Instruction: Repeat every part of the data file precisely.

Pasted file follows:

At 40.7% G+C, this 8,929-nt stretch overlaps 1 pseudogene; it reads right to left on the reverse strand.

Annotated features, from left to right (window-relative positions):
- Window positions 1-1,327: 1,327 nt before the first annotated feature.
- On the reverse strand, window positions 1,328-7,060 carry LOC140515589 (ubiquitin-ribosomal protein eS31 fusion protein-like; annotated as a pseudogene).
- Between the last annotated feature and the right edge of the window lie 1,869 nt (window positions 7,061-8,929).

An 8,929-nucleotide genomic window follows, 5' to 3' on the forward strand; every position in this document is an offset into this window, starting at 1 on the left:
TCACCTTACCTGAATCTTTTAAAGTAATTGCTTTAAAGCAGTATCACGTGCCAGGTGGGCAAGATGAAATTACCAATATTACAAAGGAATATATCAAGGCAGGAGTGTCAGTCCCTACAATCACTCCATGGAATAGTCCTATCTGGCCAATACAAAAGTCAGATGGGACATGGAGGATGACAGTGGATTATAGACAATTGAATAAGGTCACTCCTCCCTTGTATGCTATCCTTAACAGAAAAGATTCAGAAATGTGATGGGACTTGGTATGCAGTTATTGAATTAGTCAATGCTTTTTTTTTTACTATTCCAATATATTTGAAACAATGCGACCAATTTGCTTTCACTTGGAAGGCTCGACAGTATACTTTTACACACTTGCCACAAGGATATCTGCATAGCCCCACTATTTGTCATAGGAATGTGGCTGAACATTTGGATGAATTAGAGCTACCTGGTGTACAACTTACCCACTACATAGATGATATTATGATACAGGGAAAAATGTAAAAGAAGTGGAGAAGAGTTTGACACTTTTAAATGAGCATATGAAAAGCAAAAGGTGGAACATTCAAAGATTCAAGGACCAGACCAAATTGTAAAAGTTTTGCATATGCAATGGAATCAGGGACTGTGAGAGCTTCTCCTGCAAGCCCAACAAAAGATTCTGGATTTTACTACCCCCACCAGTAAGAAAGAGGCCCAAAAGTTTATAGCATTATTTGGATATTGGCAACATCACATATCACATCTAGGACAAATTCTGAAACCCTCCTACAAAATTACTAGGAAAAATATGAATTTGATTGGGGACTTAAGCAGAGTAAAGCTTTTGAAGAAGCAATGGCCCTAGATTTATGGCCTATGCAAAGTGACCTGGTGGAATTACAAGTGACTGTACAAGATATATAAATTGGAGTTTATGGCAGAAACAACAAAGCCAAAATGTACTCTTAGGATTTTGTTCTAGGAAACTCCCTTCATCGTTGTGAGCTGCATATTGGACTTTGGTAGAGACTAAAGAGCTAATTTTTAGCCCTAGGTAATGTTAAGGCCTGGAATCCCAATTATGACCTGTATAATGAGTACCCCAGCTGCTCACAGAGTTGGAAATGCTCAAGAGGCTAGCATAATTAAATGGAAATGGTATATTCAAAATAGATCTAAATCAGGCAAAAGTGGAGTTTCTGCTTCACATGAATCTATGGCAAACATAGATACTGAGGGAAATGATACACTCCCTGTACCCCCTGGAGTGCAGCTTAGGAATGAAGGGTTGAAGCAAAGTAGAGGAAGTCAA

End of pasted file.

At 40.7% G+C, this 8,929-nt stretch overlaps 1 pseudogene; it reads right to left on the reverse strand.

Annotated features, from left to right (window-relative positions):
- Window positions 1-1,327: 1,327 nt before the first annotated feature.
- On the reverse strand, window positions 1,328-7,060 carry LOC140515589 (ubiquitin-ribosomal protein eS31 fusion protein-like; annotated as a pseudogene).
- Between the last annotated feature and the right edge of the window lie 1,869 nt (window positions 7,061-8,929).

An 8,929-nucleotide genomic window follows, 5' to 3' on the forward strand; every position in this document is an offset into this window, starting at 1 on the left:
TCACCTTACCTGAATCTTTTAAAGTAATTGCTTTAAAGCAGTATCACGTGCCAGGTGGGCAAGATGAAATTACCAATATTACAAAGGAATATATCAAGGCAGGAGTGTCAGTCCCTACAATCACTCCATGGAATAGTCCTATCTGGCCAATACAAAAGTCAGATGGGACATGGAGGATGACAGTGGATTATAGACAATTGAATAAGGTCACTCCTCCCTTGTATGCTATCCTTAACAGAAAAGATTCAGAAATGTGATGGGACTTGGTATGCAGTTATTGAATTAGTCAATGCTTTTTTTTTTACTATTCCAATATATTTGAAACAATGCGACCAATTTGCTTTCACTTGGAAGGCTCGACAGTATACTTTTACACACTTGCCACAAGGATATCTGCATAGCCCCACTATTTGTCATAGGAATGTGGCTGAACATTTGGATGAATTAGAGCTACCTGGTGTACAACTTACCCACTACATAGATGATATTATGATACAGGGAAAAATGTAAAAGAAGTGGAGAAGAGTTTGACACTTTTAAATGAGCATATGAAAAGCAAAAGGTGGAACATTCAAAGATTCAAGGACCAGACCAAATTGTAAAAGTTTTGCATATGCAATGGAATCAGGGACTGTGAGAGCTTCTCCTGCAAGCCCAACAAAAGATTCTGGATTTTACTACCCCCACCAGTAAGAAAGAGGCCCAAAAGTTTATAGCATTATTTGGATATTGGCAACATCACATATCACATCTAGGACAAATTCTGAAACCCTCCTACAAAATTACTAGGAAAAATATGAATTTGATTGGGGACTTAAGCAGAGTAAAGCTTTTGAAGAAGCAATGGCCCTAGATTTATGGCCTATGCAAAGTGACCTGGTGGAATTACAAGTGACTGTACAAGATATATAAATTGGAGTTTATGGCAGAAACAACAAAGCCAAAATGTACTCTTAGGATTTTGTTCTAGGAAACTCCCTTCATCGTTGTGAGCTGCATATTGGACTTTGGTAGAGACTAAAGAGCTAATTTTTAGCCCTAGGTAATGTTAAGGCCTGGAATCCCAATTATGACCTGTATAATGAGTACCCCAGCTGCTCACAGAGTTGGAAATGCTCAAGAGGCTAGCATAATTAAATGGAAATGGTATATTCAAAATAGATCTAAATCAGGCAAAAGTGGAGTTTCTGCTTCACATGAATCTATGGCAAACATAGATACTGAGGGAAATGATACACTCCCTGTACCCCCTGGAGTGCAGCTTAGGAATGAAGGGTTGAAGCAAAGTAGAGGAAGTCAA